- Sirsa: Head
- Asana: Pose
It is important that the weight of the body be borne on the forearms, rather than on the head. This means that careful alignment, control, and shoulder strength is necessary. As one of the final postures of the series, the practitioner should have developed sufficient strength by the numerous repetitions of lifting up and jumping between various asana. Though this is a beneficial pose for all practitioners, it should not be approached before the time is right: beginners ought to wait several months before incorporating this asana unless they possess significant preexisting shoulder strength.
The positioning of the hands in this style of headstand is the best for beginners. Though it has become vogue in some circles for beginners to try “tripod” headstands because of perceived ease, there is greatly increased risk of injury to the neck if the weight of the body is on the cervical spine. However, over time and with diligent practice, the muscles of the neck do strengthen, and in fact, the bone density of the cervical spine increases. (This increase in bone density may help to prevent the extremely common spinal microfractures that affect the majority of elders.) We see the appearance of headstand variations that increase the amount of weight on the head at the end of the 2nd series, at which time the practitioner has had adequate time to become comfortable, strong, and competent in the Sirsasana position.
To find the correct hand, arm, & head position:
Wrap each set of fingers around the opposite elbow. This creates a fairly equilateral triangle between the hands and elbows. Watch out for the prevalent tendency of the elbows to slide farther and farther part, which creates trouble in maintaining strength and balance.
Keeping the elbows in place, bind the hands firmly together. Fingers interlaced, palm to palm. Tuck the bottom pinky finger inside your fist so it doesn’t get crushed. Many people try to lace the fingers but not put the palms together. Do not allow this! When the palms are not together, the forearms can rotate freely. They will rotate externally and prevent you from exerting strength.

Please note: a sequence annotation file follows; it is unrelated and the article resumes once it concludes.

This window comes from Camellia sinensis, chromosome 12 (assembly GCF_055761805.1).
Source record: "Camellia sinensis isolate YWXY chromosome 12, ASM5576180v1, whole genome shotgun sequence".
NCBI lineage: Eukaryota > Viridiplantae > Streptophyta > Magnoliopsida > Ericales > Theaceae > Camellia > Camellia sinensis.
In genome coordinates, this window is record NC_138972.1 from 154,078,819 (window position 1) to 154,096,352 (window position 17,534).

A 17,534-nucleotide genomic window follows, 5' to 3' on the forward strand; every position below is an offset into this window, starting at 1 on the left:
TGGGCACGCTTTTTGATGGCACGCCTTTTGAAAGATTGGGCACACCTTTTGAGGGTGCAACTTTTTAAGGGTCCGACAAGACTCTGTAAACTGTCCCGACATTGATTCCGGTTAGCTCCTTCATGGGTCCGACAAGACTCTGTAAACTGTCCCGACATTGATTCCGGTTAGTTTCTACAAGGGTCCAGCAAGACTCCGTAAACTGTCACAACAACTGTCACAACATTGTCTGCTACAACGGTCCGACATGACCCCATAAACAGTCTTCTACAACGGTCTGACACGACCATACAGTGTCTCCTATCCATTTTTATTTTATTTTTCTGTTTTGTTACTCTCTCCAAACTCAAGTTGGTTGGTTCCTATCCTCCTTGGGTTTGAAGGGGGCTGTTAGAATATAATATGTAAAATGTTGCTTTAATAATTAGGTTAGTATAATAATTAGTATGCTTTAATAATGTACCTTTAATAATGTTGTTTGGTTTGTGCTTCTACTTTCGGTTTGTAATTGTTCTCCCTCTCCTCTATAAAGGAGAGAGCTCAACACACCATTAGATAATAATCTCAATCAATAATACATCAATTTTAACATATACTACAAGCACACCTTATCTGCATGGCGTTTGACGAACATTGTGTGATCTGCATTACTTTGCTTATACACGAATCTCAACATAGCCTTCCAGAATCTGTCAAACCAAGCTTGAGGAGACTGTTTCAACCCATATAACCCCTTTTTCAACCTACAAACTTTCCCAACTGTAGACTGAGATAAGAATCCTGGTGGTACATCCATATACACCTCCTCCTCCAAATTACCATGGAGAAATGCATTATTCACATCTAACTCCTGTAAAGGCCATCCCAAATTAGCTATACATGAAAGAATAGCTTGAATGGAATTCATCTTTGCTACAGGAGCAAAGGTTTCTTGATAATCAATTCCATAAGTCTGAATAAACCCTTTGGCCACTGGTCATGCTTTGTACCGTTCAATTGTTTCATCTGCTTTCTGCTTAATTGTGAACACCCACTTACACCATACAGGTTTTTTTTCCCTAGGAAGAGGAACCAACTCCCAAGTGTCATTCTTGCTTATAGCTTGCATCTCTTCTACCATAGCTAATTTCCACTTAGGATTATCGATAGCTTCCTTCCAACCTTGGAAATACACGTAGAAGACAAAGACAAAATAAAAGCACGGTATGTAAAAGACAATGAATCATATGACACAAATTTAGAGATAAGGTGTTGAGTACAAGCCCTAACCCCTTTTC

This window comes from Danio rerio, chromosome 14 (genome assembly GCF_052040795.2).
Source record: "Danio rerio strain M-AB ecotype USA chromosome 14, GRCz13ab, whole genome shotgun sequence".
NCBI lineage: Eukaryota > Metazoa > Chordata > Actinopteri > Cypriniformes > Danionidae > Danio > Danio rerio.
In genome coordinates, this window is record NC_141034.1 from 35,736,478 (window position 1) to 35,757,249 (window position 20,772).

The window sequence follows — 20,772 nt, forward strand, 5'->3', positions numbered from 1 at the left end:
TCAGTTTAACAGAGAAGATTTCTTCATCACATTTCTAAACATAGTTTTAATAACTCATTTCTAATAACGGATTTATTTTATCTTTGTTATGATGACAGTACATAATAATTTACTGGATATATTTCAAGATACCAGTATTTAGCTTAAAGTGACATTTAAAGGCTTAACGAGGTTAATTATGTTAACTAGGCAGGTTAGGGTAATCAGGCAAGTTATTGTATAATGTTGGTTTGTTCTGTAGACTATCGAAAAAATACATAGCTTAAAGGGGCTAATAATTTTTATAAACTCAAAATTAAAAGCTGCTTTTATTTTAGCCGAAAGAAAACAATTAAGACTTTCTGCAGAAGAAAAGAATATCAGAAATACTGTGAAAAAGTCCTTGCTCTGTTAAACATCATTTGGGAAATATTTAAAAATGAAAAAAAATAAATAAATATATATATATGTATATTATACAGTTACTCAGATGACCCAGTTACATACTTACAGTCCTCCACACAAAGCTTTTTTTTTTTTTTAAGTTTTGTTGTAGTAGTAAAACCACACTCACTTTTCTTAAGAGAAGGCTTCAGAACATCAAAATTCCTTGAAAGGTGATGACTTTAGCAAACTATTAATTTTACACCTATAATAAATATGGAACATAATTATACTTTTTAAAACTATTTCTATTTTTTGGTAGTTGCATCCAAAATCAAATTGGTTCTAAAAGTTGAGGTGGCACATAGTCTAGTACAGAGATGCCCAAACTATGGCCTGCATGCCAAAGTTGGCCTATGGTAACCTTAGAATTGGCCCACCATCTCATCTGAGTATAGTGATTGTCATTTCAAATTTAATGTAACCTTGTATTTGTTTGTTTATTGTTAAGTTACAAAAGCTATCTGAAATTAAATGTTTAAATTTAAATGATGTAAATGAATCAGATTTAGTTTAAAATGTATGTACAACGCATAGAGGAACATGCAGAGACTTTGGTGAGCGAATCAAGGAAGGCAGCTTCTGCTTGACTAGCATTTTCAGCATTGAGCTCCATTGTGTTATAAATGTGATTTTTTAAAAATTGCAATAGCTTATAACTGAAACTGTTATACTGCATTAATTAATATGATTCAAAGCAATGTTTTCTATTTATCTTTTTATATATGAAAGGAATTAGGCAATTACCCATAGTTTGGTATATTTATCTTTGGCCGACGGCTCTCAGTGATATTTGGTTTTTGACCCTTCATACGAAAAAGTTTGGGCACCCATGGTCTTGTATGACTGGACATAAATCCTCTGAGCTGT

Place the head down so that it touches the wrists. When you’re lifted in headstand, pull the head into the wrists, not down into the floor.
The head may contact the ground anywhere between the hairline and the crown of the head. Experiment and go with the position that feels most natural to you.
I highly advise against hopping, jumping, bouncing or springing into Sirsasana: LIFT BOTH LEGS SIMULTANEOUSLY WITH CONTROL.
Do not focus on the legs. Though it may seem that getting the legs straight up is the course of action here, that is a misdirection.
Focus on your spine and make the action of backbending: contract the muscles along the spine. The pelvis will begin to tip anteriorly. This action will make the legs weightless and lift up effortlessly.
If possible, keep the legs very straight and enthusiastically active the entire time. The less the legs move around or wobble, the easier time you will have both lifting up and balancing in the final position.
Having trouble with headstand? I see two common obstructions that hold students from Sirsasana:
- Hands won’t stay together, elbows won’t stay put, arms don’t make a firm foundation ⇒ Lack of arm/shoulder strength
- Can’t lift up with control ⇒ Hamstrings are immobile, or lack of spinal muscle strength
In either case: Stop trying to do Sirsasana! Keep working on Primary series to solve the aforementioned problems. This isn’t a good asana to be ambitious with; it will be easily within reach once the prerequisites have been mastered. There is no reason to do it poorly, especially since the risk of injury is high if done improperly.
Vinyasa of the Pose
From Adho Mukha Svanasana, lower the forearms to the ground. Bind the hands and place the head.
Inhale, lift up.
Hold for 25 breaths.
Exhaling, lower to Ardha Sirsasana (aka Urdhva Dandasana) for 10 breaths.
Inhale, return to Sirsasana. Lift the head off the ground and hold for 10 breaths.
Exhale, gently set the head back down. Slowly lower the feet to the ground.
Keep the head on the ground, let the hips sink to the hips (Balasana). Spend 10 breaths here, or until you feel your blood pressure has equalized.
Sirsasana can be a pain in the neck if you rest primarily on the head and don't use the strength of the shoulders, engage the serratus anterior and use the legs and bandha to create lift. Keep the elbows squeezing toward the midline to engage the serratus, and keep the legs straight and strong to come up. The smooth, measured lift of the legs is a result of the pelvis rotating and finding the balance point where the legs feel weightless. Once you're up, protect your cervical vertebrae! The head should rest on the mat lightly so that no pressure is put on the neck. You know your neck is safe if someone could slide a sheet of paper under your head. When you get strong, balanced and integrated, add the challenge of lifting the head off the mat and bring your chin to your chest.